Granulosa cell tumors are rare and comprise approximately 2% to 8% of all ovarian malignancies. Research dedicated to these tumors is rare given the low incidence. These tumors are more difficult to diagnose than epithelial ovarian tumors, and understanding how they present may aid in appropriate referral to a gynecologic oncologist. The aim of this review was to summarize the epidemiology, risk factors, and clinical presentation of granulosa cell tumors to aid in provider recognition. We will also explore current diagnostic and treatment modalities with examination of newer, novel treatments. At the end of this review, the reader should understand how to appropriately diagnose and treat these rare malignancies.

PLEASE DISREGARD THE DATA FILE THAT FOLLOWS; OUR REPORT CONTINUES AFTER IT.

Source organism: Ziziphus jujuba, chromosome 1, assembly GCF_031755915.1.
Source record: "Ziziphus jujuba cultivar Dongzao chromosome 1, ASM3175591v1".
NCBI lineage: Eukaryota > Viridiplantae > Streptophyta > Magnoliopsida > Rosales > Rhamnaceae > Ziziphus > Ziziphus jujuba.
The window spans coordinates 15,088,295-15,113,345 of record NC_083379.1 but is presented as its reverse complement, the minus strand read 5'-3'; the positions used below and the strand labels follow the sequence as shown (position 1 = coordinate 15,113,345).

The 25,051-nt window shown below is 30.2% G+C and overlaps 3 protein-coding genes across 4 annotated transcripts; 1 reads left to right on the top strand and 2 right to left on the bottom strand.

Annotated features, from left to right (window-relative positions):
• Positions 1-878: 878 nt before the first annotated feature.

Obstetricians and gynecologists, family physicians
After completing this CME activity, physicians should be better able to summarize the epidemiology, risk factors, and clinical presentation of granulosa cell tumors of the ovary, identify current diagnostic modalities to aid in provider recognition, and apply treatment options including examination of newer, novel treatments, to care for patients.
*Fellow Gynecologic Oncology, †Resident Obstetrics and Gynecology, and ‡Professor Gynecologic Oncology, Division of Gynecologic Oncology, Department of Obstetrics and Gynecology, University of North Carolina, Chapel Hill, NC
All authors and staff in a position to control the content of this CME activity and their spouses/life partners (if any) have disclosed that they have no financial relationships with, or financial interests in, any commercial organizations pertaining to this educational activity.
Correspondence requests to: Jessica E. Stine, MD, Lineberger Comprehensive Cancer Center, Obstetrics and Gynecology, Campus Box 7572, Chapel Hill, NC. E-mail: email@example.com.